@cheshiresue I used proskin candida when all else failed and it works. It is probably this as this is the only over the counter herbal treatment I know of. Hope this is helpful to you.

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cheshiresue said on 10 June 2013

@janescott1970,I would love to know the name of the herbal remedy you tried as i will try it,the treatment from my doctor stopped working and i am at my wits end,kind regards.

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janescott1970 said on 21 May 2013

Thrush treatments prescribed to me by my doctor stopped working for me years ago and I have suffered really bad over the past few years. Nothing had been able to shift it and I found it really embarrassing (though I suppose there are much worse things you could have). You can imagine how I felt when I used an over the counter herbal treatment and it cured me within one week. I use it a couple of times a week as a preventative measure and so far so good. Haven't had thrush for the past 7 months.

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cathinscotland said on 17 April 2013

I use natural yogurt for thrush. You just slap it on, leave it for a few minutes, then rinse it off. I find it gives instant relief and there are no chemicals. It replaces the good bacteria that the thrush have outnumbered, as I understand it, hence the reason why it works. Besides, it costs like 50p when the chemical ones costs a lot more. Plus, you can get it in any supermarket. Instant relief is the most amazing bit!

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SaCF said on 04 February 2013

Diluting malt vinegar in some water (about 2 parts water to one part vinegar) and then rinsing the area is by far the most effective treatment for thrush I have used. It is a little uncomfortable but really works. I rinse the area with a least a litre at least once a day for about a week (even if the symptoms have ceased) just to be sure and it usually clears it right up.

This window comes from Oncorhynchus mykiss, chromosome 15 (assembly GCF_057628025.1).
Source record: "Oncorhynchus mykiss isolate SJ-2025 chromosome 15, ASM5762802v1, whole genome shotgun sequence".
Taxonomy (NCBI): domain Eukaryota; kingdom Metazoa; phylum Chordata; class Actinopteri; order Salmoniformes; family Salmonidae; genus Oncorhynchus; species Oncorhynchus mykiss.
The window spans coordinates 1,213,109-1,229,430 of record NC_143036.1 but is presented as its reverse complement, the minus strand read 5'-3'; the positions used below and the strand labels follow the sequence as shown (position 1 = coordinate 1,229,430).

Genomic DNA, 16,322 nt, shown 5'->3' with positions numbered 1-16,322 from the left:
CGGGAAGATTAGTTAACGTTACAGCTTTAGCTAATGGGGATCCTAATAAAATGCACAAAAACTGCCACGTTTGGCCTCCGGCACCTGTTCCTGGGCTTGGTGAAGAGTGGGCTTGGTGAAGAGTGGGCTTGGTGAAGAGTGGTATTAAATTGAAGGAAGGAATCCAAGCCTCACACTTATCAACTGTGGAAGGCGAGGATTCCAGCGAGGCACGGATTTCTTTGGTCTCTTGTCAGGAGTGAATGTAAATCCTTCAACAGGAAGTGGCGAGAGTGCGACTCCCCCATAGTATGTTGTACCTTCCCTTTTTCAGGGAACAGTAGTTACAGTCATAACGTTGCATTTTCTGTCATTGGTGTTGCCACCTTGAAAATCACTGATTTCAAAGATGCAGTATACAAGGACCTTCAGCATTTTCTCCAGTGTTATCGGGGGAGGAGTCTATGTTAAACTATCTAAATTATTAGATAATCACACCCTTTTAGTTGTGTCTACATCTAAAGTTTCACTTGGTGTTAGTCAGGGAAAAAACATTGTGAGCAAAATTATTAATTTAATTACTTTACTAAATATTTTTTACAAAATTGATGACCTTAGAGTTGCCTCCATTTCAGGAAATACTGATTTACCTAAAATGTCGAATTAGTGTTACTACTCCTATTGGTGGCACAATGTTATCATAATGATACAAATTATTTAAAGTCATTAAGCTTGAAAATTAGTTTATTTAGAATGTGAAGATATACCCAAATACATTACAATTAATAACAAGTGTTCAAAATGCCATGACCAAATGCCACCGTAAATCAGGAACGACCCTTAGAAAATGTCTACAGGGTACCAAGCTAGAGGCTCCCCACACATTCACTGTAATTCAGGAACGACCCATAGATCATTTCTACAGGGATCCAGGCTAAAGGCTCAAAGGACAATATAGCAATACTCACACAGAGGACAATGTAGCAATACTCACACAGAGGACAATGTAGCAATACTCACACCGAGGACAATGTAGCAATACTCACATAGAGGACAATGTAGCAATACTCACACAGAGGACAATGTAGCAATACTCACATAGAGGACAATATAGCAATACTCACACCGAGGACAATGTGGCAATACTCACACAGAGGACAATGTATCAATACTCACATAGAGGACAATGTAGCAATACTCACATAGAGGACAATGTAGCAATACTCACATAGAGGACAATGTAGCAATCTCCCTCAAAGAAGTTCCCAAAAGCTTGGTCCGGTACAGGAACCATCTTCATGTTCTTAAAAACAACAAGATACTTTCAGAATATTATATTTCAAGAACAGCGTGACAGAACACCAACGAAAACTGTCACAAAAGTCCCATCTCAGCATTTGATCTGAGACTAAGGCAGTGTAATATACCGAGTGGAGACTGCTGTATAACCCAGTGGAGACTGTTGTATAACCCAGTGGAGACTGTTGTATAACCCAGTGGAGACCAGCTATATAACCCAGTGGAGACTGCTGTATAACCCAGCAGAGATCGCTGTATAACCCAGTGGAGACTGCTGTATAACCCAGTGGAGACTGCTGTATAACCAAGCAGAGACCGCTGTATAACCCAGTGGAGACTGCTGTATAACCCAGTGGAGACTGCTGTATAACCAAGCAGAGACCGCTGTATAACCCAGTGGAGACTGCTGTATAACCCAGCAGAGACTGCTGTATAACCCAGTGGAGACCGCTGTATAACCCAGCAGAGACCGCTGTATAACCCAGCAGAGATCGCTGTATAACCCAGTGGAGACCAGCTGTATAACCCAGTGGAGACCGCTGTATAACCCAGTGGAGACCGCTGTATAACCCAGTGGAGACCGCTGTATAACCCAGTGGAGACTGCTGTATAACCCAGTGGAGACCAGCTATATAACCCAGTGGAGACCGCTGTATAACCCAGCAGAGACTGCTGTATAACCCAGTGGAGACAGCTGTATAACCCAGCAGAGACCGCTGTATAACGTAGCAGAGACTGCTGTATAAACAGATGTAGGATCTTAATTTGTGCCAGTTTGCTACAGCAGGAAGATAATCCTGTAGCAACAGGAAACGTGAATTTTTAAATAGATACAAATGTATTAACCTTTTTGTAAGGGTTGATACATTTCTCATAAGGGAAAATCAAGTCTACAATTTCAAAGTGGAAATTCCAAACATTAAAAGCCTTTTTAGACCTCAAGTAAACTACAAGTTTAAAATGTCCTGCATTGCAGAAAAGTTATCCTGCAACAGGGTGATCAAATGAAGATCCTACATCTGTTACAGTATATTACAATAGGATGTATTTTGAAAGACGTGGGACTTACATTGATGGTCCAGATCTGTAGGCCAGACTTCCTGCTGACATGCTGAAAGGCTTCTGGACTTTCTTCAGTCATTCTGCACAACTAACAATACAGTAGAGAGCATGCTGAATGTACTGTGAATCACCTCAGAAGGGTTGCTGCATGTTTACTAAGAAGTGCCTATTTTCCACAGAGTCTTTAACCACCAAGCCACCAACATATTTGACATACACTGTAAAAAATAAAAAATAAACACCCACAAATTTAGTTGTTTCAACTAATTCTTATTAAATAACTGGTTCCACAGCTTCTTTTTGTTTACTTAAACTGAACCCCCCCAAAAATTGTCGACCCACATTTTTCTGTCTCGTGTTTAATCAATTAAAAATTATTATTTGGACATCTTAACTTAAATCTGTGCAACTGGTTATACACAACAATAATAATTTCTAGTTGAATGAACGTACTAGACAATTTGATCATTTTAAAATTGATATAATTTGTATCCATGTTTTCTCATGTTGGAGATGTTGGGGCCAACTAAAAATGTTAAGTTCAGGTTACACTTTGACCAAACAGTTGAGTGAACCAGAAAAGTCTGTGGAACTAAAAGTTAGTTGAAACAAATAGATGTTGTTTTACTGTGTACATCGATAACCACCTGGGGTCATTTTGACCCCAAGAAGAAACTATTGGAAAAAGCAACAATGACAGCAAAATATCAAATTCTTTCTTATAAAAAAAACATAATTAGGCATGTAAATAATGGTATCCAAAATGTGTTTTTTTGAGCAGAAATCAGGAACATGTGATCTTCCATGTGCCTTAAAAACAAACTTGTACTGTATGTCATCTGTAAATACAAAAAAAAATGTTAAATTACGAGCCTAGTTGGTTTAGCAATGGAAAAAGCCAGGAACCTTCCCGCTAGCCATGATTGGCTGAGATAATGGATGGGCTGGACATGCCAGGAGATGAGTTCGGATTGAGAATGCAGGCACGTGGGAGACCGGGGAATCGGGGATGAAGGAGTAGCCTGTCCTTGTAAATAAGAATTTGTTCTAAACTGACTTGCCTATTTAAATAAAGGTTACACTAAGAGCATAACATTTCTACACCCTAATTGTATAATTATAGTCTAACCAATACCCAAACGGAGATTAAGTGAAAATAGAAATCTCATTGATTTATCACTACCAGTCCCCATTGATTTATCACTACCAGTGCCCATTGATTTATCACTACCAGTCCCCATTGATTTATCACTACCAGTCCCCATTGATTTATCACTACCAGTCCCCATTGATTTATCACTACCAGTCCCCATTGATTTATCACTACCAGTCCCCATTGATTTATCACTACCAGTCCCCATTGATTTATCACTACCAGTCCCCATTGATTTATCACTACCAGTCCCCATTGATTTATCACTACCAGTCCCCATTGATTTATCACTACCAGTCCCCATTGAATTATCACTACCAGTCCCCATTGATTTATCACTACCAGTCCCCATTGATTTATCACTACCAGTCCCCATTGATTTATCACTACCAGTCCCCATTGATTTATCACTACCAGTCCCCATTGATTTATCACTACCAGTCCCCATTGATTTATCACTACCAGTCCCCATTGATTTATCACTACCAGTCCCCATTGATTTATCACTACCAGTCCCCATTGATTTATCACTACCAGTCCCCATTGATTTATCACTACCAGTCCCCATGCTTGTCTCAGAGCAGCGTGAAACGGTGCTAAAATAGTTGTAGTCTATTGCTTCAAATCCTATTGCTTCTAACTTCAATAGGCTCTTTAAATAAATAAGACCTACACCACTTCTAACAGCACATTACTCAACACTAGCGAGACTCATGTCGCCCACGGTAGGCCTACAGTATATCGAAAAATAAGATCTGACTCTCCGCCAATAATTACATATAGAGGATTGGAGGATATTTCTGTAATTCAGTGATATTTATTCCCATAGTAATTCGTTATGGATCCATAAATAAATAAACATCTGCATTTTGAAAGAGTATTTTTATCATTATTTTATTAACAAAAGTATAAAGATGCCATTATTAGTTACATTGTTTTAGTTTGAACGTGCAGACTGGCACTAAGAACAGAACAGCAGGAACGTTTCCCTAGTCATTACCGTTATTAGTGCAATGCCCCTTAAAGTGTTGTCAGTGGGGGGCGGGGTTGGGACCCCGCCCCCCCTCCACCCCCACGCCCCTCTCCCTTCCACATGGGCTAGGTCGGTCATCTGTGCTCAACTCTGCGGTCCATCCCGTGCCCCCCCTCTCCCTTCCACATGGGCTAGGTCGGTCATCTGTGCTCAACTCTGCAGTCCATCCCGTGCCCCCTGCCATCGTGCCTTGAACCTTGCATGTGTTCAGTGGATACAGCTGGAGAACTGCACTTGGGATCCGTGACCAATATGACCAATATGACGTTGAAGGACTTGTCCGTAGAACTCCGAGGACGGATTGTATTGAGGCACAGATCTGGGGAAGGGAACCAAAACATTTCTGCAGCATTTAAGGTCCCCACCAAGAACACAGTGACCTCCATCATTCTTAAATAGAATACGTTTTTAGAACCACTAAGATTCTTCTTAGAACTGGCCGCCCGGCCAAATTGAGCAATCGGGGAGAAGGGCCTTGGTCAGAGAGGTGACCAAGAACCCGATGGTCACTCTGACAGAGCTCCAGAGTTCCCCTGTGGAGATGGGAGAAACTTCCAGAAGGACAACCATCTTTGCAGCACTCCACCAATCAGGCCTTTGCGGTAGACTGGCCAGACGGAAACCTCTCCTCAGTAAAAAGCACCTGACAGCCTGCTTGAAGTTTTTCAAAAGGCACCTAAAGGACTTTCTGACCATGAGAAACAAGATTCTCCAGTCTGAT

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caseygreen said on 01 February 2013

Will try this, have had thrush for a couple of months now & 4 visits to the Dr. have achieved nothing.

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carajones said on 28 June 2012

Apparently olive oil is great for thrush. I remember my grandma saying she and all the women in her factory used to add essential oils to olive oil and apply it and that it worked miracles for her thrush during the wartime. I've been lucky in that I don't get this very often and it usually goes away quickly. But hopefully this information from a bygone era will help others.

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What to do if treatment doesn't work

In all cases of thrush, see your GP if your symptoms have not cleared up after treatment.

Read more about what happens if thrush treatment does not work.